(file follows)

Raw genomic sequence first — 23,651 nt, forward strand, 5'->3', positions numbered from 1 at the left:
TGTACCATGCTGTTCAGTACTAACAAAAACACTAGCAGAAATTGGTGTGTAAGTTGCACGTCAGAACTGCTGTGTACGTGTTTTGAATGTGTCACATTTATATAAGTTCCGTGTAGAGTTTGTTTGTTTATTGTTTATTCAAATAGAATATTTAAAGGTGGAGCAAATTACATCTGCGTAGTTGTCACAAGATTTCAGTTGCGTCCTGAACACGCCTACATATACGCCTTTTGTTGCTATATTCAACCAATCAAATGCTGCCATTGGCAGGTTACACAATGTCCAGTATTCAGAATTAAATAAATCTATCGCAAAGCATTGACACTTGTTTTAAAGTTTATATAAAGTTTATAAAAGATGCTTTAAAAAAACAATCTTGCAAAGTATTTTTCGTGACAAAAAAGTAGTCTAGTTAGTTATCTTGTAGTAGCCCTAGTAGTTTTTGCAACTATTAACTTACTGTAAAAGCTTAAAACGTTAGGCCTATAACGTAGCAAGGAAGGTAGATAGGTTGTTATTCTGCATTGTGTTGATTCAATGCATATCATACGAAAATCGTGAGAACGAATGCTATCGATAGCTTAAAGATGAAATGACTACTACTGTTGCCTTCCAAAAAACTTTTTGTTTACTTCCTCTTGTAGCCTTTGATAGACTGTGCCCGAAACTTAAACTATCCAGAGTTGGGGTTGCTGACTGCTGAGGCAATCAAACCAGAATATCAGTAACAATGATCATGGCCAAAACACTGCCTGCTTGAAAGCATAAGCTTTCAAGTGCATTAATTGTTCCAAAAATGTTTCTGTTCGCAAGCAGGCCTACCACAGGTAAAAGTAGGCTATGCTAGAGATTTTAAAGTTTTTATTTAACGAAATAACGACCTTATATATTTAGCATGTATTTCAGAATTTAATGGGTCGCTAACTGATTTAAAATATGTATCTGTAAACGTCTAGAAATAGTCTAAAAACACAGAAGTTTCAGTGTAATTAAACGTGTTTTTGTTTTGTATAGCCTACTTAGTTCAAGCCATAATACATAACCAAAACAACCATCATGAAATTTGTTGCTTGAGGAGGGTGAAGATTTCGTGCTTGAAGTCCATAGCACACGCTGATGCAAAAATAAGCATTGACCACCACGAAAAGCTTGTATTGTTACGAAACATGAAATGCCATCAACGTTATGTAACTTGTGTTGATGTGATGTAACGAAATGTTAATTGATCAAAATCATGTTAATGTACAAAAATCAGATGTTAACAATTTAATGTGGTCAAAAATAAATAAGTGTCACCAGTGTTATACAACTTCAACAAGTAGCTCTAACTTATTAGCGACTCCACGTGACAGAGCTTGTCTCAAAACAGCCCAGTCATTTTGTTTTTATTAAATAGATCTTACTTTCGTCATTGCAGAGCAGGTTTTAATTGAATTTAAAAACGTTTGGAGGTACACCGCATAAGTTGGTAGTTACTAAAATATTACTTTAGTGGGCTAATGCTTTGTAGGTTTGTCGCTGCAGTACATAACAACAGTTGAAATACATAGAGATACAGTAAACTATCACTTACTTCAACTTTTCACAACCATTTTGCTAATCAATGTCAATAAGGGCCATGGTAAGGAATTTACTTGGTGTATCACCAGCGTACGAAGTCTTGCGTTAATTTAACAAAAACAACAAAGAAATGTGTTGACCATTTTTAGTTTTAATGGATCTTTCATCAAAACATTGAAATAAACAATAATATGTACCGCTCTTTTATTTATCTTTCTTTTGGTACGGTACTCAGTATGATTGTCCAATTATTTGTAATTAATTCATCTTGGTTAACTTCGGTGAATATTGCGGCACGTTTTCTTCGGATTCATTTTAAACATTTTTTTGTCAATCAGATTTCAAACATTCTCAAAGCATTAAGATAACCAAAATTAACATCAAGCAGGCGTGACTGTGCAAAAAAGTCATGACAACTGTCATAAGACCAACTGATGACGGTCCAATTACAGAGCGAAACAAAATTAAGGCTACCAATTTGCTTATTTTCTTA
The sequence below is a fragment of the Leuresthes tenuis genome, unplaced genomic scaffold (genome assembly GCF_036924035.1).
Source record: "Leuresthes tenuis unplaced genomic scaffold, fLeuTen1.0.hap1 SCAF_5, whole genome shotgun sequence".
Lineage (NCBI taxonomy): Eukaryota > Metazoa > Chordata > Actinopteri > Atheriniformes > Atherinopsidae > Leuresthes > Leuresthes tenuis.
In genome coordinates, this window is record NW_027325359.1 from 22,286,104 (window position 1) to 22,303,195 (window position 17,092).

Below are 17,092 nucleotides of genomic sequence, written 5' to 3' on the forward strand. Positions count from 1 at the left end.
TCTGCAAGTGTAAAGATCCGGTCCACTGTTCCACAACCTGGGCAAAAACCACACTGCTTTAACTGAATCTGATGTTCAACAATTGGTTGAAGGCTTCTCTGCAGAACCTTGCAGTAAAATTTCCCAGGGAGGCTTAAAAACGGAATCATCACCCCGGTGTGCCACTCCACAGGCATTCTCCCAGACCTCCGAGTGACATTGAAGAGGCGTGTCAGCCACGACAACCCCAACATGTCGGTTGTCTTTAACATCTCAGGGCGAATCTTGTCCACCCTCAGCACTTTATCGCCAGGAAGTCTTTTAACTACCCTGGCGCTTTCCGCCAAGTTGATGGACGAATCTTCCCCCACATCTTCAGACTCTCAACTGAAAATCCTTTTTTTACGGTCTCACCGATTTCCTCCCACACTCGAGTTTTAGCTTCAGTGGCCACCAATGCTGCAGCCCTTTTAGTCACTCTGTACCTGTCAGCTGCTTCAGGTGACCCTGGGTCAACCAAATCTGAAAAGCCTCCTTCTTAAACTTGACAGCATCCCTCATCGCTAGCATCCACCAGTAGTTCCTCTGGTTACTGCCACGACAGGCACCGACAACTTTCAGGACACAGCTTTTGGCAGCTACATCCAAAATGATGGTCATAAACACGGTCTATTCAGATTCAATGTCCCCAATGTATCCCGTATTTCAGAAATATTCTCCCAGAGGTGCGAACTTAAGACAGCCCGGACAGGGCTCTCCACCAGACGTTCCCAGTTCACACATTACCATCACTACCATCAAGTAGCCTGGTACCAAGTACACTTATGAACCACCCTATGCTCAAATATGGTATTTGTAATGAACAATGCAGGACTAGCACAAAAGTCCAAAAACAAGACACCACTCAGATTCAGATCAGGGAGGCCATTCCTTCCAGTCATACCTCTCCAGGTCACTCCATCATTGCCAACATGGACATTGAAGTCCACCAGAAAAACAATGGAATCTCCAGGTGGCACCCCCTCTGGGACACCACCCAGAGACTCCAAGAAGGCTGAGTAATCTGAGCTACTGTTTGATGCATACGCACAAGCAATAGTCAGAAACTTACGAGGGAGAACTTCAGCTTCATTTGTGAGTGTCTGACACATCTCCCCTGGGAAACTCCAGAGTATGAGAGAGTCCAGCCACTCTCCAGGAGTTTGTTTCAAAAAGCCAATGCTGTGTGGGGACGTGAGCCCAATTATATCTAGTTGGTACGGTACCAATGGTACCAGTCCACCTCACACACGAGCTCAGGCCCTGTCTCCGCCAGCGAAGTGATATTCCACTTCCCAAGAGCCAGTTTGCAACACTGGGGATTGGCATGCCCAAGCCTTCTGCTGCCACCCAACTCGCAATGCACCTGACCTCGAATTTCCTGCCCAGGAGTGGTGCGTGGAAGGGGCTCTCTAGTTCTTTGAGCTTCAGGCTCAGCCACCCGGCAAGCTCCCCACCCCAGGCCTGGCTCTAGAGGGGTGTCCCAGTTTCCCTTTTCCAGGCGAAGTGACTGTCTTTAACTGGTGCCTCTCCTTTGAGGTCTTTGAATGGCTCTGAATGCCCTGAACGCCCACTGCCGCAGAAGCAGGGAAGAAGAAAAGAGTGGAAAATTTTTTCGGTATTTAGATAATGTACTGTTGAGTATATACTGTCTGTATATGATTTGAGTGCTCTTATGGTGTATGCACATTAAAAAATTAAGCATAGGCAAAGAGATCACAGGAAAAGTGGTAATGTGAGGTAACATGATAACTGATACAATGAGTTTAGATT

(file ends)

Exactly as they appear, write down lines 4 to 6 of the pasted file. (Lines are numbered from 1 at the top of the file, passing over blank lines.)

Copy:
Source record: "Leuresthes tenuis unplaced genomic scaffold, fLeuTen1.0.hap1 SCAF_5, whole genome shotgun sequence".
Lineage (NCBI taxonomy): Eukaryota > Metazoa > Chordata > Actinopteri > Atheriniformes > Atherinopsidae > Leuresthes > Leuresthes tenuis.
In genome coordinates, this window is record NW_027325359.1 from 22,286,104 (window position 1) to 22,303,195 (window position 17,092).